Although he heard the police order the protestors to disperse and leave the property (doc. 54-2, p. 130:6-23; doc. 54-4, pp. 271:14 - 272:5) and he heard Ross order the other two men in his group to leave (doc. 54:2, p. 156:13-17), Anderson denies that the police ordered him three times to leave before he was arrested (doc. 54-4, pp. 235:4-10).[11] Anderson did not think that the orders to the protestors to leave applied to him because he was not part of the protest. (Doc. 54-4, p. 286:13-18). According to Anderson, Ross “wasn't talking directly to” him when Ross gave orders to the protestors to disperse and then to the two other men in his group to leave. (Doc. 54-2, p. 162:9-13). Anderson also asserts that Ross personally ordered him to leave only once. (Doc. 161:3-7; see also doc. 54-4, pp. 239:14 - 240:4; doc. 52). However, Ross gave Anderson's group a demonstrative hand signal to leave the property. (Doc. 54-7, pp. 14:9 - 15:8; doc. 54-5, pp. 17:1-8, 19:20 - 20:9). Then, Southall gave the hand signal back to Ross. (Doc. 54-7, pp. 14:9 - 15:8).[12] Once it became apparent that the group would not leave, Ross approached Anderson's group. (Doc. 54-7, pp. 14:9 - 15:8).

         On the date of the incident, Roberts was the store manager of the Wal-Mart located in Homewood, Alabama, and he was present at the time of the BLM protest. (Doc. 54-5, pp. 7:21 - 8:2, 9:13-19). To become manager, Roberts went through extensive and ongoing training, which included training on how to properly “trespass”[13] an individual from Wal-Mart's property. (Doc. 54-6, pp. 1-2, ¶ 3). According to Wal-Mart policy, only a store manager or designated agent “can sign a warrant for criminal trespass.” (Doc. 54-6, pp. 2, ¶ 3). After learning about a planned demonstration at Wal-Mart from the Homewood Police Department (“HPD”), Roberts requested HPD's assistance. (Doc. 54-5, pp. 9:21 - 10:5, 14:19-22). Then-Chief of Police Jim Roberson was present at Wal-Mart and was in charge of the police presence. (Doc. 54-7, p. 11:11-15). Ross also was present, in a supervisory position (doc. 54-7, p. 11:16-23), but operational command ultimately belonged to Lieutenant Ken Atkinson (doc. 54-7, pp. 22:16 - 23:3).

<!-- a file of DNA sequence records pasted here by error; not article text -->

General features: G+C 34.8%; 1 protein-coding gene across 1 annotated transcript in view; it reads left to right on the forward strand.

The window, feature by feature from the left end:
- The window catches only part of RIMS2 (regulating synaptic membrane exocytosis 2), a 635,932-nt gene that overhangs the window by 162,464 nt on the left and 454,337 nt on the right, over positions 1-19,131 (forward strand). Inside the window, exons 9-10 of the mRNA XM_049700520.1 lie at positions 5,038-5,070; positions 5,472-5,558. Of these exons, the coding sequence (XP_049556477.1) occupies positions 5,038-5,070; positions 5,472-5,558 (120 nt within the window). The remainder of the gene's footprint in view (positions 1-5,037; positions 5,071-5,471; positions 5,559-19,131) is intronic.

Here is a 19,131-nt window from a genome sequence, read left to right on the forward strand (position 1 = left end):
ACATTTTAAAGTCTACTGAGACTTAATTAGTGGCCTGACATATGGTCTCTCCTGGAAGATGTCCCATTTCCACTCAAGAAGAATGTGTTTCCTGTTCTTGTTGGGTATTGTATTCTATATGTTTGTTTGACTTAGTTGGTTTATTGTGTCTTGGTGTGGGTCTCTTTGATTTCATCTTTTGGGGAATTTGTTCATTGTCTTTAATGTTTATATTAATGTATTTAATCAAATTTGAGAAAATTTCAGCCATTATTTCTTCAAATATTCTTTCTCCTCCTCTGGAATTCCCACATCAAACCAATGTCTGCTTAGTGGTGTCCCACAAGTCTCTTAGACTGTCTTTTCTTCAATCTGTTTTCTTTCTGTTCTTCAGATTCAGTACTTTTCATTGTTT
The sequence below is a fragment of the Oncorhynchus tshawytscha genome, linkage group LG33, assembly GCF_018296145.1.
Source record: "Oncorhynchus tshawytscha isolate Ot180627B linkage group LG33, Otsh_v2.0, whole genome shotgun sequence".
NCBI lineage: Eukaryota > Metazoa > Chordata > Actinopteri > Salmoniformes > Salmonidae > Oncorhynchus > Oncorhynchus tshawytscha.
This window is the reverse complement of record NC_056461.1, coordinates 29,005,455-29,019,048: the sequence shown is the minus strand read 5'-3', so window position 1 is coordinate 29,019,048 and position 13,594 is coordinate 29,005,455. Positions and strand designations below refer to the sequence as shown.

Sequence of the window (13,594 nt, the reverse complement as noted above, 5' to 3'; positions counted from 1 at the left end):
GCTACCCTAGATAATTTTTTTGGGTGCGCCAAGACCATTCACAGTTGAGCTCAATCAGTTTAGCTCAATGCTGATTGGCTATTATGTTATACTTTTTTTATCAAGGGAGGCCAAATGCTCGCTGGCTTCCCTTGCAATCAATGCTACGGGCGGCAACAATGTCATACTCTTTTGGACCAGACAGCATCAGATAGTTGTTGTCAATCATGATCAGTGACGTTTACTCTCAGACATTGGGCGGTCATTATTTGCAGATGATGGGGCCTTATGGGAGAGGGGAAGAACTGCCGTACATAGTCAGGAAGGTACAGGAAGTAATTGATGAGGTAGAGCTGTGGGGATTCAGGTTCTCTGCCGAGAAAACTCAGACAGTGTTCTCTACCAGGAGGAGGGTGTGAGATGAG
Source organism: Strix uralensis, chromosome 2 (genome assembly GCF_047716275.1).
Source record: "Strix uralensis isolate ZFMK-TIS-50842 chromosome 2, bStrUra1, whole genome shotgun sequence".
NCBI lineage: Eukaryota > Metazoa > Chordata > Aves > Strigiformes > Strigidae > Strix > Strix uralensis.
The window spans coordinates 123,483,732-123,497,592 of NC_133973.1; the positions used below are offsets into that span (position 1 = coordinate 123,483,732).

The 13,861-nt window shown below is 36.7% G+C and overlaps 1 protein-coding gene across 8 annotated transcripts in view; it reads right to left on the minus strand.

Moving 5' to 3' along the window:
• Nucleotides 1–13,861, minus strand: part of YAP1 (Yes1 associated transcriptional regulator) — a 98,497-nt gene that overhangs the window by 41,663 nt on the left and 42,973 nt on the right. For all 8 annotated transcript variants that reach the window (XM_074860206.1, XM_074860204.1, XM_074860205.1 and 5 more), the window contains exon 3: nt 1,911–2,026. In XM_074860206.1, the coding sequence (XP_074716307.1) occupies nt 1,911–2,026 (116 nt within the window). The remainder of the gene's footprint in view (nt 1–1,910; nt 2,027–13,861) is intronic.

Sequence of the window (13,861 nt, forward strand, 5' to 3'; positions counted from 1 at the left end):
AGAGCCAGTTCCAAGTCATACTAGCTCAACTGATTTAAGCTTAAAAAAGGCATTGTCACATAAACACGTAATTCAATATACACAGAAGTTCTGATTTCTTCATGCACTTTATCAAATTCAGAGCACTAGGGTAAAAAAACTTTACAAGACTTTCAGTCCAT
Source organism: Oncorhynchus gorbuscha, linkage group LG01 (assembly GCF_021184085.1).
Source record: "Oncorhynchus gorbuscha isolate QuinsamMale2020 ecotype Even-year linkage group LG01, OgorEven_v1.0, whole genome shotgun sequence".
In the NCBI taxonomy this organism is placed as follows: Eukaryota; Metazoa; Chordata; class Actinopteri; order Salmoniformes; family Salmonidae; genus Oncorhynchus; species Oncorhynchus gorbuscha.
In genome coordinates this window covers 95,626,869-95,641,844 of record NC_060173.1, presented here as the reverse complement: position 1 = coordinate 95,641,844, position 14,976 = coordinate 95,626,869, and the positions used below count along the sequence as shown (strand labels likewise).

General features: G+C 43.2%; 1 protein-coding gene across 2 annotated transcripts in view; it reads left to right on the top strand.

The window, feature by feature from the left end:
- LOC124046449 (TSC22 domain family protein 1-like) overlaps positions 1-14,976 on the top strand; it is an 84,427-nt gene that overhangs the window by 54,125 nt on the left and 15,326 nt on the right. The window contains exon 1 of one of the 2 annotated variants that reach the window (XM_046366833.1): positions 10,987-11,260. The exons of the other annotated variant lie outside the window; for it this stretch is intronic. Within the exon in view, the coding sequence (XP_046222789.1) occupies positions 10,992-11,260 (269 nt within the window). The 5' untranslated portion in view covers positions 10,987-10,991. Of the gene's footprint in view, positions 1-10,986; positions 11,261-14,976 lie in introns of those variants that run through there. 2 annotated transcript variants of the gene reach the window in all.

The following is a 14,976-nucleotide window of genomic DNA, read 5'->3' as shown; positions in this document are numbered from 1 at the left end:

Roberts asserts that he “personally trespassed several groups of demonstrators from Wal-Mart's premises using a prepared statement from Wal-Mart's corporate office.” (Doc.54-6, p. 3, ¶ 9). He claims that he read the prepared statement “both inside the store and outside the store in the parking lot, ” walking “with a police officer from group to group of all remaining demonstrators at the top of the parking lot” and reading the prepared statement. (Doc. 54-6, p. 3, ¶¶ 9, 10). Anderson maintains that he “never had any contact with the Wal-Mart manager” (doc. 54-4, p. 350:2-23), [14] and he states that no one from Wal-Mart came up to his group and asked him to leave. (Doc. 54-2, p. 139:9-11).

         Roberts went to the Homewood, Alabama, magistrate's office on December 26, 2014, to sign a complaint for criminal trespass against Anderson and Southall based on the earlier events from that evening. (Doc. 54-5, p. 13:16-18). Because of Robert's complaint, the City charged Anderson only with criminal trespass in the third degree. (Doc. 54-7, p. 35:12-18). Anderson pleaded guilty to criminal trespass in the City of Homewood Municipal Court and appealed that plea for a de novo jury trial. (Doc. 54-4, pp. 335:8-11; 362:2-12). In the Jefferson County Circuit Court, Anderson saw Roberts for the first time, and Roberts was not sure he recognized Anderson or knew Anderson. (Doc. 54-3, p. 181:2-12). The jury acquitted Anderson. (Doc. 54-4, pp. 362:16 - 363:1).


         A. Federal-Law Claims (First, Second, Third, Fourth, and Fifth Claims) against the City

         1. Municipal Liability

         Although Anderson may directly sue the City, the City cannot be held vicariously liable for the actions of its employees under a theory of respondeat superior. Monell v. Dep't of Social Services of City of N.Y., 436 U.S. 658, 690-91 (1978). In other words, the City may not “be held liable unless action pursuant to official municipal policy of some nature caused a constitutional tort.” Id. at 691; see also Skop v. City of Altanta, Ga., 485 F.3d 1130, 1145 (11th Cir. 2007). Notably, “[a] ‘municipal act' is not . . . limited to decisions made by the city's official legislative body or in written agreements. City policy also may be implicated by the acts of individual policymaking officials or by pervasive city custom.” Brown v. City of Fort Lauderdale, 923 F.2d 1474, 1480 (11th Cir. 1991).

         The City argues that it is not liable under Monell or through Ross as a final policymaker. Anderson asserts that Ross was a final policymaker capable of imputing liability to the City.

         a. Final Policymaker